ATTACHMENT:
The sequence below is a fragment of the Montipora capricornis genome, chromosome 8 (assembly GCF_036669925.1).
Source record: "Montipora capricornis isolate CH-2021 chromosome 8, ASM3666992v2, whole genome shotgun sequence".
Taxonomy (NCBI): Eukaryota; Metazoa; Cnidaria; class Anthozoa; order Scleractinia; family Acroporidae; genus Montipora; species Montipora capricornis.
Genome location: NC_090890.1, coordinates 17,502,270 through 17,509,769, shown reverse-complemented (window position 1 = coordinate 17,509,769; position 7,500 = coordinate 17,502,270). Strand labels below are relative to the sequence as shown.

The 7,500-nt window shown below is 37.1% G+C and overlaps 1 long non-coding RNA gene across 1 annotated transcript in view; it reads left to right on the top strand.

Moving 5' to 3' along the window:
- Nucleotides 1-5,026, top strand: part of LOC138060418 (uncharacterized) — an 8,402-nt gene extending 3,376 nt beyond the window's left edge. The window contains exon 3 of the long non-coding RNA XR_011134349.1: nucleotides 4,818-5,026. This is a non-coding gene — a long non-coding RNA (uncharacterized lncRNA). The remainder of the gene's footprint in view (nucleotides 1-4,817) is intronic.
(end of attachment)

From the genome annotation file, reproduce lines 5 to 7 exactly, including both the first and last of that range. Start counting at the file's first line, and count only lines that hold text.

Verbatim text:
The 7,500-nt window shown below is 37.1% G+C and overlaps 1 long non-coding RNA gene across 1 annotated transcript in view; it reads left to right on the top strand.

Moving 5' to 3' along the window:
- Nucleotides 1-5,026, top strand: part of LOC138060418 (uncharacterized) — an 8,402-nt gene extending 3,376 nt beyond the window's left edge. The window contains exon 3 of the long non-coding RNA XR_011134349.1: nucleotides 4,818-5,026. This is a non-coding gene — a long non-coding RNA (uncharacterized lncRNA). The remainder of the gene's footprint in view (nucleotides 1-4,817) is intronic.